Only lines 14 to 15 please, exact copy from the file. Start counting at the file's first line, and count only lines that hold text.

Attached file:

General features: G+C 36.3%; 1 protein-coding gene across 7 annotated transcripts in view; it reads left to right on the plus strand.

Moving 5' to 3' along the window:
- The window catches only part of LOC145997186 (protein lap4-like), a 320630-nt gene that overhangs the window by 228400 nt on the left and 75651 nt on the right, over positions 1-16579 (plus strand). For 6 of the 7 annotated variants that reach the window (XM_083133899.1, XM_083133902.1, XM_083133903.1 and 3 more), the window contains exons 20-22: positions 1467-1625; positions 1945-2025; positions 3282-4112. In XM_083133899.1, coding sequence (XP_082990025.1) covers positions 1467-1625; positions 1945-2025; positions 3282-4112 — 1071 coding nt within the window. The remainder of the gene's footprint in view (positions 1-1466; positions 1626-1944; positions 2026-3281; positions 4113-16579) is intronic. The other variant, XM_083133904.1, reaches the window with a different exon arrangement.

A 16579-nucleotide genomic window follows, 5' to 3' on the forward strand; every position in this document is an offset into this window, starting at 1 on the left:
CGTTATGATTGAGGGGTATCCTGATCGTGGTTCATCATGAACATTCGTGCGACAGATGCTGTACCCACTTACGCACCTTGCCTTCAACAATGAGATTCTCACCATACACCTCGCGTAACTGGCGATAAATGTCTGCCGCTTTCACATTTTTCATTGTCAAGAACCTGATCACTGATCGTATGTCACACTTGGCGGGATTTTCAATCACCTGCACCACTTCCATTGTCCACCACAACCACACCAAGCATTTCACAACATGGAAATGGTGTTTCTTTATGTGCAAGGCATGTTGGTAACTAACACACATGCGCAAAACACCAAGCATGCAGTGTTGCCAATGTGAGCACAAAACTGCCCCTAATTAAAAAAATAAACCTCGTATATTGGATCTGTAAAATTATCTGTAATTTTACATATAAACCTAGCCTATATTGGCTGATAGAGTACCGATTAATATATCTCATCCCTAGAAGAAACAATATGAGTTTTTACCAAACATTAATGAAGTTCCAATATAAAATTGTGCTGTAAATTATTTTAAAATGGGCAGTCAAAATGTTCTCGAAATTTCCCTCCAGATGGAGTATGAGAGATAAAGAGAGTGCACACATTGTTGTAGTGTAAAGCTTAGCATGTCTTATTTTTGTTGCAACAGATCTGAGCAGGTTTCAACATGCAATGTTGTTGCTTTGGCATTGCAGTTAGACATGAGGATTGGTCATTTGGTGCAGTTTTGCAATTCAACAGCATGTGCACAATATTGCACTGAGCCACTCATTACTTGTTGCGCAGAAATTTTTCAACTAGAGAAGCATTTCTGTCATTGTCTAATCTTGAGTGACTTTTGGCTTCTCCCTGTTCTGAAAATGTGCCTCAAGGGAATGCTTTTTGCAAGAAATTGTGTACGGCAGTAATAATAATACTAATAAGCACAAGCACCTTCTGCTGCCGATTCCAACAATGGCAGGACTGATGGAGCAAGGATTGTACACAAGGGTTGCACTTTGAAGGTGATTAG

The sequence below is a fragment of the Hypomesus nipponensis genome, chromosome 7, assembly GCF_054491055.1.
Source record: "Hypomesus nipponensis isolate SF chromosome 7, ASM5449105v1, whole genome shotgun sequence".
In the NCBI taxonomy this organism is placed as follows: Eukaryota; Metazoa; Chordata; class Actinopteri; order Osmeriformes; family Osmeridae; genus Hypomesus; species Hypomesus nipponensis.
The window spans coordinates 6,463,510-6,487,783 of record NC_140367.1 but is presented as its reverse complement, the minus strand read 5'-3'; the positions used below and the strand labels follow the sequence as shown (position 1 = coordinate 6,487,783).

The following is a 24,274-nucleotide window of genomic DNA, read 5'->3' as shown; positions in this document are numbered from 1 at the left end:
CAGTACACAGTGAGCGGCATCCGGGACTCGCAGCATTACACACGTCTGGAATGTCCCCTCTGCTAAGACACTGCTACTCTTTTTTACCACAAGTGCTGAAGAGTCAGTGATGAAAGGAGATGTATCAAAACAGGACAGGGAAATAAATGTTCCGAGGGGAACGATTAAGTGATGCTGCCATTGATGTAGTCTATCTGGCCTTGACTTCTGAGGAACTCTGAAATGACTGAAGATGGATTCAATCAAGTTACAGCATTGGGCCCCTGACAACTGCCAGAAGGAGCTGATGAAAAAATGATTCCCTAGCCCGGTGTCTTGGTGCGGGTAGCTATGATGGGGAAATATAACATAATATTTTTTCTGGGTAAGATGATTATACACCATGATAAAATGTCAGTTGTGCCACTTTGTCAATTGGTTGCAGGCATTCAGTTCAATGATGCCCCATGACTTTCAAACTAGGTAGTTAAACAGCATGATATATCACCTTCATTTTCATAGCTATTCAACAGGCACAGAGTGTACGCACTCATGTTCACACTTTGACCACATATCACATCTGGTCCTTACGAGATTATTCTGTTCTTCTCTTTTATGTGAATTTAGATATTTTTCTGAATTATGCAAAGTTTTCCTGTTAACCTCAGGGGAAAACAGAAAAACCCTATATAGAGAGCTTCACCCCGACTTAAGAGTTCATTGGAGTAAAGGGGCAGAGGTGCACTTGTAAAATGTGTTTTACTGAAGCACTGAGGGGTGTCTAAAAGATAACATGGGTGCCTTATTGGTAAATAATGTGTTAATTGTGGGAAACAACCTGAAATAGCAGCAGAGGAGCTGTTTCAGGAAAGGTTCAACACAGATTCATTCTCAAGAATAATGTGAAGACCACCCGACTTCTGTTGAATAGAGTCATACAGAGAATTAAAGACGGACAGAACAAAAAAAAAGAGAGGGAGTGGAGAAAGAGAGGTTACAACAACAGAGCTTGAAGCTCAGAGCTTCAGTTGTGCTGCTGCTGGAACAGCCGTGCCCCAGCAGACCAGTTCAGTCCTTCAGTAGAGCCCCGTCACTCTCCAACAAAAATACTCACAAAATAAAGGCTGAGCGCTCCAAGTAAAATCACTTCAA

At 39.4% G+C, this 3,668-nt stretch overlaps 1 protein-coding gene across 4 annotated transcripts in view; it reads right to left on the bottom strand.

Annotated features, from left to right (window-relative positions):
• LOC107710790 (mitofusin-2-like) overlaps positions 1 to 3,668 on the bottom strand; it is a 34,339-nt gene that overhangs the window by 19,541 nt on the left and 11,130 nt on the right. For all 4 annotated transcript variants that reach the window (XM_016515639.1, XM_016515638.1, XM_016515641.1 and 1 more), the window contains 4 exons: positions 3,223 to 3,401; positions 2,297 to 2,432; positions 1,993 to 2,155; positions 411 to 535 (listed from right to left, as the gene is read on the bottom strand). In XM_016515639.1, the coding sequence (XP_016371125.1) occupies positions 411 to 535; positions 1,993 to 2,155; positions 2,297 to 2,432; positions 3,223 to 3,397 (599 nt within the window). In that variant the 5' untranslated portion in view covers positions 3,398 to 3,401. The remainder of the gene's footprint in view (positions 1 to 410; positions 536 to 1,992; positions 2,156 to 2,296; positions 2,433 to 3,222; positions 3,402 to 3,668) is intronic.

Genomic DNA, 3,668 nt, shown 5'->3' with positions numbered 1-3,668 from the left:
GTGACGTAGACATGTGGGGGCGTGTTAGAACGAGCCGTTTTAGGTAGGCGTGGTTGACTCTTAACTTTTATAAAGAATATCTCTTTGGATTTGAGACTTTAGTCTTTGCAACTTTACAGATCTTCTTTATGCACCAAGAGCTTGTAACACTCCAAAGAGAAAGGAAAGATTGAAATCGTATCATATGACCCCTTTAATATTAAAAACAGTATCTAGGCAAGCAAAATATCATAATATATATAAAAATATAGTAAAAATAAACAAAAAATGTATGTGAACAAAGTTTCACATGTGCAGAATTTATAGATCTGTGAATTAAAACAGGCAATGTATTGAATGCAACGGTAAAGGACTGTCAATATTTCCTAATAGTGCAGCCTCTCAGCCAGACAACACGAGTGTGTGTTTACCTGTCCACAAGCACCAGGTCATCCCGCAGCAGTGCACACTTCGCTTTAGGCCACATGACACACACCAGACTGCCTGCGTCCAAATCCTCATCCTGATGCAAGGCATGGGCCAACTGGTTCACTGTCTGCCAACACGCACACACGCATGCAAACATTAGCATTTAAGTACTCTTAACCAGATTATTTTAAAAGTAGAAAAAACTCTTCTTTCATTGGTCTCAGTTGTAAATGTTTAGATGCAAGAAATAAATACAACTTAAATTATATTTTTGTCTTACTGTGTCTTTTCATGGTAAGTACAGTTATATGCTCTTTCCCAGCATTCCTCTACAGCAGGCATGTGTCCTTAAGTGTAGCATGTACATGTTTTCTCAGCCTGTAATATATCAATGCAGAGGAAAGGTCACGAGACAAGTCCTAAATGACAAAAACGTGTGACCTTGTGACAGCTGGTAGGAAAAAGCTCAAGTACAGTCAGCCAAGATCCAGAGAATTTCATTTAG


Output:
• LOC107710790 (mitofusin-2-like) overlaps positions 1 to 3,668 on the bottom strand; it is a 34,339-nt gene that overhangs the window by 19,541 nt on the left and 11,130 nt on the right. For all 4 annotated transcript variants that reach the window (XM_016515639.1, XM_016515638.1, XM_016515641.1 and 1 more), the window contains 4 exons: positions 3,223 to 3,401; positions 2,297 to 2,432; positions 1,993 to 2,155; positions 411 to 535 (listed from right to left, as the gene is read on the bottom strand). In XM_016515639.1, the coding sequence (XP_016371125.1) occupies positions 411 to 535; positions 1,993 to 2,155; positions 2,297 to 2,432; positions 3,223 to 3,397 (599 nt within the window). In that variant the 5' untranslated portion in view covers positions 3,398 to 3,401. The remainder of the gene's footprint in view (positions 1 to 410; positions 536 to 1,992; positions 2,156 to 2,296; positions 2,433 to 3,222; positions 3,402 to 3,668) is intronic.

Genomic DNA, 3,668 nt, shown 5'->3' with positions numbered 1-3,668 from the left: